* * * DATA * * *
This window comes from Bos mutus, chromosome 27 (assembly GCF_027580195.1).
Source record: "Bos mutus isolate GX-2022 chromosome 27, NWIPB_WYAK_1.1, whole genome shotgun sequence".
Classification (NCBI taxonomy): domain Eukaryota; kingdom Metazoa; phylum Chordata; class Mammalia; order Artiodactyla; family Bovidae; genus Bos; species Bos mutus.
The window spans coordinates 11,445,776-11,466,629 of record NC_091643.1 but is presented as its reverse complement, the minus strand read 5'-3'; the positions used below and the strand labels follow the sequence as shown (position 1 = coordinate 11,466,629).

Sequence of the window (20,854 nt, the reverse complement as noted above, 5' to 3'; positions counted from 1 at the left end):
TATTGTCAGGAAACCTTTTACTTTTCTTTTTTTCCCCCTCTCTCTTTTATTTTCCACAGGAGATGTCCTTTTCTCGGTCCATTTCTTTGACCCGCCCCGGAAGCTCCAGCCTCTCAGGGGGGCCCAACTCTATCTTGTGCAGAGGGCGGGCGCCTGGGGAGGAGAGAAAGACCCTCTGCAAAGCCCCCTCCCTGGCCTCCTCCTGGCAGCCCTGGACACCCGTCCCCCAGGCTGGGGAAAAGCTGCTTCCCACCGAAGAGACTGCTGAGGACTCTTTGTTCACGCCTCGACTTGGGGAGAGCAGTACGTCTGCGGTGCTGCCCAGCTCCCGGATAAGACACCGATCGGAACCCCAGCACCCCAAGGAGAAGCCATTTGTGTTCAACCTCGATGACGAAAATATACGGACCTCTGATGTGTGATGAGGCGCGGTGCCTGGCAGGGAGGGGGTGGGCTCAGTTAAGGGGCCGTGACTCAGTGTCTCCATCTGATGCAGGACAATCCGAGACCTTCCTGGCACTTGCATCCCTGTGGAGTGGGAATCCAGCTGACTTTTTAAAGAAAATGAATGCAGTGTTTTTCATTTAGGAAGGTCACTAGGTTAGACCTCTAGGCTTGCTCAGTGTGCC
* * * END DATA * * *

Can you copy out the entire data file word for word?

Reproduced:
This window comes from Bos mutus, chromosome 27 (assembly GCF_027580195.1).
Source record: "Bos mutus isolate GX-2022 chromosome 27, NWIPB_WYAK_1.1, whole genome shotgun sequence".
Classification (NCBI taxonomy): domain Eukaryota; kingdom Metazoa; phylum Chordata; class Mammalia; order Artiodactyla; family Bovidae; genus Bos; species Bos mutus.
The window spans coordinates 11,445,776-11,466,629 of record NC_091643.1 but is presented as its reverse complement, the minus strand read 5'-3'; the positions used below and the strand labels follow the sequence as shown (position 1 = coordinate 11,466,629).

Sequence of the window (20,854 nt, the reverse complement as noted above, 5' to 3'; positions counted from 1 at the left end):
TATTGTCAGGAAACCTTTTACTTTTCTTTTTTTCCCCCTCTCTCTTTTATTTTCCACAGGAGATGTCCTTTTCTCGGTCCATTTCTTTGACCCGCCCCGGAAGCTCCAGCCTCTCAGGGGGGCCCAACTCTATCTTGTGCAGAGGGCGGGCGCCTGGGGAGGAGAGAAAGACCCTCTGCAAAGCCCCCTCCCTGGCCTCCTCCTGGCAGCCCTGGACACCCGTCCCCCAGGCTGGGGAAAAGCTGCTTCCCACCGAAGAGACTGCTGAGGACTCTTTGTTCACGCCTCGACTTGGGGAGAGCAGTACGTCTGCGGTGCTGCCCAGCTCCCGGATAAGACACCGATCGGAACCCCAGCACCCCAAGGAGAAGCCATTTGTGTTCAACCTCGATGACGAAAATATACGGACCTCTGATGTGTGATGAGGCGCGGTGCCTGGCAGGGAGGGGGTGGGCTCAGTTAAGGGGCCGTGACTCAGTGTCTCCATCTGATGCAGGACAATCCGAGACCTTCCTGGCACTTGCATCCCTGTGGAGTGGGAATCCAGCTGACTTTTTAAAGAAAATGAATGCAGTGTTTTTCATTTAGGAAGGTCACTAGGTTAGACCTCTAGGCTTGCTCAGTGTGCC